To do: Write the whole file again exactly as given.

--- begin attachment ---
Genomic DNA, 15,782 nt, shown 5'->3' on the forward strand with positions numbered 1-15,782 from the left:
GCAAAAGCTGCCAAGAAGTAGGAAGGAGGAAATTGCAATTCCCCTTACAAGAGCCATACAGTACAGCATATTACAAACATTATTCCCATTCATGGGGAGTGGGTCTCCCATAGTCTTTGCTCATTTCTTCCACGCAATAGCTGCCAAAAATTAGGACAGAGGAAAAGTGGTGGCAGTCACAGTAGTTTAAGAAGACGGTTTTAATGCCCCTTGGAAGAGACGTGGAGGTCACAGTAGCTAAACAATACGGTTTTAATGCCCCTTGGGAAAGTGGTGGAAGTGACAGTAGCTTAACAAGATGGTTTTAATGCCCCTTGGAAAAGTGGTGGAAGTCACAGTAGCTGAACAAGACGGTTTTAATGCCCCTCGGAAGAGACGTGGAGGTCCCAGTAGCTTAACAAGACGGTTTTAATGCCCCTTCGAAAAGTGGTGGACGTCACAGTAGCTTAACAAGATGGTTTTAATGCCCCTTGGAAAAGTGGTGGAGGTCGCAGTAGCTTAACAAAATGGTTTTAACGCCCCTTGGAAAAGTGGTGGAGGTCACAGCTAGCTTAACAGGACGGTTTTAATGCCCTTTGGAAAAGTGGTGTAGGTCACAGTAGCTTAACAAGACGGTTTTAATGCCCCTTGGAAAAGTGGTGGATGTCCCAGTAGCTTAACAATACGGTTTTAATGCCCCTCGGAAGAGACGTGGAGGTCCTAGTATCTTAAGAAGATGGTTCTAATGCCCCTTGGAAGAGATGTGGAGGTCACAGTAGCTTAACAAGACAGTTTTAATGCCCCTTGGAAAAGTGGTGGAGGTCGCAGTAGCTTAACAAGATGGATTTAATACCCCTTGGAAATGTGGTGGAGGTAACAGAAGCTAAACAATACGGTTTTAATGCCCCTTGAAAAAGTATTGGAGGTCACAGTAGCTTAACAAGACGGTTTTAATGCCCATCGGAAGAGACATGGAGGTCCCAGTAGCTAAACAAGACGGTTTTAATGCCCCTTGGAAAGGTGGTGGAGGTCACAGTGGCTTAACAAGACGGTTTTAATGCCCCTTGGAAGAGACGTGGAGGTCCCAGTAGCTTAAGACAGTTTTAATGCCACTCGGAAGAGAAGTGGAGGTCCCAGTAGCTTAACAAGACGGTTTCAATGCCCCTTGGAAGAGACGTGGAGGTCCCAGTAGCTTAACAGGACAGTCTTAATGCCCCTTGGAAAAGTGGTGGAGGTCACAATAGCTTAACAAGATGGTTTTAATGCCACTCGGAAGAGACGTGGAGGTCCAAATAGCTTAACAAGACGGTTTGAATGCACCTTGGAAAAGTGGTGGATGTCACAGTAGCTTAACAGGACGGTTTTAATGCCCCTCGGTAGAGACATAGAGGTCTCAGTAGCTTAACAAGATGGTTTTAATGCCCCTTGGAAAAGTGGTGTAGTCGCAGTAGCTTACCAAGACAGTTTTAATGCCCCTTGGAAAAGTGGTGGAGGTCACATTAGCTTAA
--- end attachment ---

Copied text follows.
Genomic DNA, 15,782 nt, shown 5'->3' on the forward strand with positions numbered 1-15,782 from the left:
GCAAAAGCTGCCAAGAAGTAGGAAGGAGGAAATTGCAATTCCCCTTACAAGAGCCATACAGTACAGCATATTACAAACATTATTCCCATTCATGGGGAGTGGGTCTCCCATAGTCTTTGCTCATTTCTTCCACGCAATAGCTGCCAAAAATTAGGACAGAGGAAAAGTGGTGGCAGTCACAGTAGTTTAAGAAGACGGTTTTAATGCCCCTTGGAAGAGACGTGGAGGTCACAGTAGCTAAACAATACGGTTTTAATGCCCCTTGGGAAAGTGGTGGAAGTGACAGTAGCTTAACAAGATGGTTTTAATGCCCCTTGGAAAAGTGGTGGAAGTCACAGTAGCTGAACAAGACGGTTTTAATGCCCCTCGGAAGAGACGTGGAGGTCCCAGTAGCTTAACAAGACGGTTTTAATGCCCCTTCGAAAAGTGGTGGACGTCACAGTAGCTTAACAAGATGGTTTTAATGCCCCTTGGAAAAGTGGTGGAGGTCGCAGTAGCTTAACAAAATGGTTTTAACGCCCCTTGGAAAAGTGGTGGAGGTCACAGCTAGCTTAACAGGACGGTTTTAATGCCCTTTGGAAAAGTGGTGTAGGTCACAGTAGCTTAACAAGACGGTTTTAATGCCCCTTGGAAAAGTGGTGGATGTCCCAGTAGCTTAACAATACGGTTTTAATGCCCCTCGGAAGAGACGTGGAGGTCCTAGTATCTTAAGAAGATGGTTCTAATGCCCCTTGGAAGAGATGTGGAGGTCACAGTAGCTTAACAAGACAGTTTTAATGCCCCTTGGAAAAGTGGTGGAGGTCGCAGTAGCTTAACAAGATGGATTTAATACCCCTTGGAAATGTGGTGGAGGTAACAGAAGCTAAACAATACGGTTTTAATGCCCCTTGAAAAAGTATTGGAGGTCACAGTAGCTTAACAAGACGGTTTTAATGCCCATCGGAAGAGACATGGAGGTCCCAGTAGCTAAACAAGACGGTTTTAATGCCCCTTGGAAAGGTGGTGGAGGTCACAGTGGCTTAACAAGACGGTTTTAATGCCCCTTGGAAGAGACGTGGAGGTCCCAGTAGCTTAAGACAGTTTTAATGCCACTCGGAAGAGAAGTGGAGGTCCCAGTAGCTTAACAAGACGGTTTCAATGCCCCTTGGAAGAGACGTGGAGGTCCCAGTAGCTTAACAGGACAGTCTTAATGCCCCTTGGAAAAGTGGTGGAGGTCACAATAGCTTAACAAGATGGTTTTAATGCCACTCGGAAGAGACGTGGAGGTCCAAATAGCTTAACAAGACGGTTTGAATGCACCTTGGAAAAGTGGTGGATGTCACAGTAGCTTAACAGGACGGTTTTAATGCCCCTCGGTAGAGACATAGAGGTCTCAGTAGCTTAACAAGATGGTTTTAATGCCCCTTGGAAAAGTGGTGTAGTCGCAGTAGCTTACCAAGACAGTTTTAATGCCCCTTGGAAAAGTGGTGGAGGTCACATTAGCTTAA